Now, researchers at MIT have devised a new way of powering these trucks that could drastically curb pollution, increase efficiency, and reduce or even eliminate their net greenhouse gas emissions.

The concept involves using a plug-in hybrid engine system, in which the truck would be primarily powered by batteries, but with a spark ignition engine (instead of a diesel engine). That engine, which would allow the trucks to conveniently travel the same distances as today’s conventional diesel trucks, would be a flex-fuel model that could run on pure gasoline, pure alcohol, or blends of these fuels.

While the ultimate goal would be to power trucks entirely with batteries, the researchers say, this flex-fuel hybrid option could provide a way for such trucks to gain early entry into the marketplace by overcoming concerns about limited range, cost, or the need for excessive battery weight to achieve longer range.

The new concept was developed by MIT Energy Initiative and Plasma Fusion and Science Center research scientist Daniel Cohn and principal research engineer Leslie Bromberg, who are presenting it at the annual SAE International conference on April 11.

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Costa Rica drops E8 plans less than a week after announcing them

Biofuels Digest - Wed, 04/10/2019 - 5:25pm

In Costa Rica, the state-owned oil refinery RECOPE’s plan to introduce E8 by the end of May was postponed just five days after its announcement and purchase contracts to buy the required ethanol have been voided by constitutional court. Though discussions about an ethanol blend may begin again next year, in the meantime work will be done to sensitize different stakeholders about ethanol blending in gasoline and some voluntary blending may be seen as well.

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Thermochemical Processes for Waste Recycling: The Digest’s 2019 Multi-Slide Guide to KIT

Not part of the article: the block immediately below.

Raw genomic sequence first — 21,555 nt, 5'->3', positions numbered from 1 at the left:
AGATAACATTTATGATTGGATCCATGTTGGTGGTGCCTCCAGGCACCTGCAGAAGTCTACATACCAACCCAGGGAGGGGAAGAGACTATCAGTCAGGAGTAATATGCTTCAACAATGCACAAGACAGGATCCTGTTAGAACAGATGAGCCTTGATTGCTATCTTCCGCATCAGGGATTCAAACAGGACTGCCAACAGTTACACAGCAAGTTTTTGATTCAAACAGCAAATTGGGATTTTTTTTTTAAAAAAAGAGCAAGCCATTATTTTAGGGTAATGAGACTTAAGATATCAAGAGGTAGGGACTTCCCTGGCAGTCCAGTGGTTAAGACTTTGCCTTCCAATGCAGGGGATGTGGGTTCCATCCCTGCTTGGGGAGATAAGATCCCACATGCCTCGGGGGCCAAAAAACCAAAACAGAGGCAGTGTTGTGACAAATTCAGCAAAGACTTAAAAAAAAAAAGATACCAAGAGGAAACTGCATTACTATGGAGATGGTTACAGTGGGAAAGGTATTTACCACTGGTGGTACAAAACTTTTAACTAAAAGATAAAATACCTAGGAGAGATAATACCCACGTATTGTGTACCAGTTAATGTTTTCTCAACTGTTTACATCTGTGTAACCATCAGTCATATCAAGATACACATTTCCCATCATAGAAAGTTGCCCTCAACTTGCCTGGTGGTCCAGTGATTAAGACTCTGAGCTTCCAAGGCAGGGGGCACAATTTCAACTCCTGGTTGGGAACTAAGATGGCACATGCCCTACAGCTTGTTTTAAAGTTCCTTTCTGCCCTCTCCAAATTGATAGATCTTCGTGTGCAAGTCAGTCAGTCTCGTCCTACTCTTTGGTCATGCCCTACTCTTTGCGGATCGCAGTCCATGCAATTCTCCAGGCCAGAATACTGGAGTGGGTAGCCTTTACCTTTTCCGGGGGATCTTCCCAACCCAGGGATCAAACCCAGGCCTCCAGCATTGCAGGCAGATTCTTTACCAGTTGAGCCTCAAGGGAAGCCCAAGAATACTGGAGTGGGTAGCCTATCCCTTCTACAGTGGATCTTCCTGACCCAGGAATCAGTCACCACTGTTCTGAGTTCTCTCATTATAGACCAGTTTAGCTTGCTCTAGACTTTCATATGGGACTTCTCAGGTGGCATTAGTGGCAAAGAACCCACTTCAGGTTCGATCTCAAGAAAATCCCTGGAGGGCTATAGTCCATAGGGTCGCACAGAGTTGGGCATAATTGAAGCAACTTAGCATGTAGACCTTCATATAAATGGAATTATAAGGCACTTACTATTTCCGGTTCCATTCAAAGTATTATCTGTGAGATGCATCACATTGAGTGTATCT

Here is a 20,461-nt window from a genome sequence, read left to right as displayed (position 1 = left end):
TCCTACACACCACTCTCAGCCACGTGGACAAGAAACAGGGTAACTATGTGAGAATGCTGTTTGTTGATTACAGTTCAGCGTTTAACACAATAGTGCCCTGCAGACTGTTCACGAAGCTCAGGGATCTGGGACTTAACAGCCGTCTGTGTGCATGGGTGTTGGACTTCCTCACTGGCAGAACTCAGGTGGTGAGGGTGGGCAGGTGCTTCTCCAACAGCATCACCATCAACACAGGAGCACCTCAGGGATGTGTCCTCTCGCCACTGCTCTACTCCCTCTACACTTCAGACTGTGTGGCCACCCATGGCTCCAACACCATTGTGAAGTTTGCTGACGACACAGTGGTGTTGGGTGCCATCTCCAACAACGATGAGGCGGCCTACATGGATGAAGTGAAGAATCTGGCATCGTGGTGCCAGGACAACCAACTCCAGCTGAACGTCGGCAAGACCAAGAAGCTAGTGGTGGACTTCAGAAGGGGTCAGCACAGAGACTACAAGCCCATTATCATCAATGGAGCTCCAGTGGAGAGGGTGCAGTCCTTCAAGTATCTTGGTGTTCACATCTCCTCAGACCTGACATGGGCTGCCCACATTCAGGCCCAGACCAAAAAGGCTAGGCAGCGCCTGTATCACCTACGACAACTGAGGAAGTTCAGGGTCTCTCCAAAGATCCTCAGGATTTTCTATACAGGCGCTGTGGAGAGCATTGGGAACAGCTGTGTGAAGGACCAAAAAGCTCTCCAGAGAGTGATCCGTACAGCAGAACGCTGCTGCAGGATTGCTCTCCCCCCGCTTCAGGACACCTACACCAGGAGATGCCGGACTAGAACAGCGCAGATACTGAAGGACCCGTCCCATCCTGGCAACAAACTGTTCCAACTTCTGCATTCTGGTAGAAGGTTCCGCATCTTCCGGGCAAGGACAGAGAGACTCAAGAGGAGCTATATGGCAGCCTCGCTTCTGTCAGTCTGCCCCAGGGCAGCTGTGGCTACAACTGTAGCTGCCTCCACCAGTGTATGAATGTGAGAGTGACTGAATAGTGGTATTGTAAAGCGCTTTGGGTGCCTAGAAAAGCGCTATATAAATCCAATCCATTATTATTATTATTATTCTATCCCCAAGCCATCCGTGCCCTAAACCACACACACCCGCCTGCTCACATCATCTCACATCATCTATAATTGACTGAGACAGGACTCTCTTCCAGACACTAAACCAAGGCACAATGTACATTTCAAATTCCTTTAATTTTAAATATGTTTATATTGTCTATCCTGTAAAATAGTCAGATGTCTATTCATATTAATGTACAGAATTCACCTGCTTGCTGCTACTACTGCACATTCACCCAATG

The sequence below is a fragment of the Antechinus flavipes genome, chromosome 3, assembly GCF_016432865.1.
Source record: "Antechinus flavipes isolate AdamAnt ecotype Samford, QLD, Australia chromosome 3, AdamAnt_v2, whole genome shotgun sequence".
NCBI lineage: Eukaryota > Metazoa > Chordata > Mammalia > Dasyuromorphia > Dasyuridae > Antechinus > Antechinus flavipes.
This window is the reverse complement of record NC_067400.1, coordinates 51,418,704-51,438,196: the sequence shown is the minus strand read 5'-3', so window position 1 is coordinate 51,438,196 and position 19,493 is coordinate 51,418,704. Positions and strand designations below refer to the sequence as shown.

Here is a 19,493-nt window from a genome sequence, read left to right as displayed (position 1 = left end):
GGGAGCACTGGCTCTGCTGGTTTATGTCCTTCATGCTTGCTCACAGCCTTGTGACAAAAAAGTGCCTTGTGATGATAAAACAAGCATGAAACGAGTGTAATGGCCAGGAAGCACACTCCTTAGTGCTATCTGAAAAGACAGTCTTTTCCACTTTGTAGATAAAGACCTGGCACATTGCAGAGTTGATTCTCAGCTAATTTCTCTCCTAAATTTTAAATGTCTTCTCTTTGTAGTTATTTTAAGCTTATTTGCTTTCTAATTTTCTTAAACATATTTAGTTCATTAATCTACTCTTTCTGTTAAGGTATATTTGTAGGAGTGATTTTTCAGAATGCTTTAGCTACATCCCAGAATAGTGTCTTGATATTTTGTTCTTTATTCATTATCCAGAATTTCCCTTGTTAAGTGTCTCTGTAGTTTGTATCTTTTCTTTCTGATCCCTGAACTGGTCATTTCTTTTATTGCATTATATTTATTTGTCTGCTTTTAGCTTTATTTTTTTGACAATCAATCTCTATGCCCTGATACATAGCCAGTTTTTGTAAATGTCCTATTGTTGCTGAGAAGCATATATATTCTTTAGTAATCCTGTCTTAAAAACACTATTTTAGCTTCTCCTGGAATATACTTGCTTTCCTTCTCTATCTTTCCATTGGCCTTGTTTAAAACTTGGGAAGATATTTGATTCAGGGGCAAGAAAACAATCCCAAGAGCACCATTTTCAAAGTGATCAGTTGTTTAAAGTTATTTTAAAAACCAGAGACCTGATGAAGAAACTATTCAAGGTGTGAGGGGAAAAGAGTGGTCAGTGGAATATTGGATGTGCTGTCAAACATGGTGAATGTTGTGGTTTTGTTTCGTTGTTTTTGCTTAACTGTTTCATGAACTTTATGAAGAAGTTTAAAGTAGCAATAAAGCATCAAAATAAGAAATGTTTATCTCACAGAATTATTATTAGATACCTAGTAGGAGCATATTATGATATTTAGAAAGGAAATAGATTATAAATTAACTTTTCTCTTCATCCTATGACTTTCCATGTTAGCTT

Biofuels Digest - Wed, 04/10/2019 - 5:18pm

Karlsruhe Institute of Technologyith has more than 9,000 employees and an annual budget of about EUR 785 million, KIT is one of the biggest research and education institutions worldwide and has the potential of reaching a top position in selected research areas on an international level. The objective is to turn KIT into an institution of top research, excellent scientific education, and a prominent location of academic life, life-long learning, comprehensive advanced training, unrestricted exchange of know-how, and sustainable innovation culture.

Dieter Stapf, Helmut Seifert, and Manuela Wexler, xxxx, gave this illuminating overview of xxxxx and more, at ABLC Global 2018 in San Francisco

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The Competitive Edge: AVA Biochem AG

Biofuels Digest - Wed, 04/10/2019 - 5:12pm
AVA Biochem AG

Q: What was the reason for founding your organization – what was the open niche you saw that could be addressed with a new product or service? What was the problem, or gap, or opportunity?

5-Hydroxymethylfurfural (5-HMF, CAS 67-47-0) derived from sugars is the link between biomass and furan-based chemicals. With its various functional groups and associated reaction sites, this small molecule opens the door to a wide range of chemical modifications, which makes 5-HMF a versatile renewable building block.

5-HMF is a building block for many chemicals such as FDCA/FDME which will be used for PEF and other bioplasics. In addition, 5-HMF is able to replace the toxic and carcinogenic formaldehyde in resins. 5-HMF is also used as natural flavour and API.

Q: Tell us about your organization. What do you do?

We are the biggest producer of 5-HMF, a building block for many chemicals such as FDCA/FDME which will be used for PEF and other bioplastics.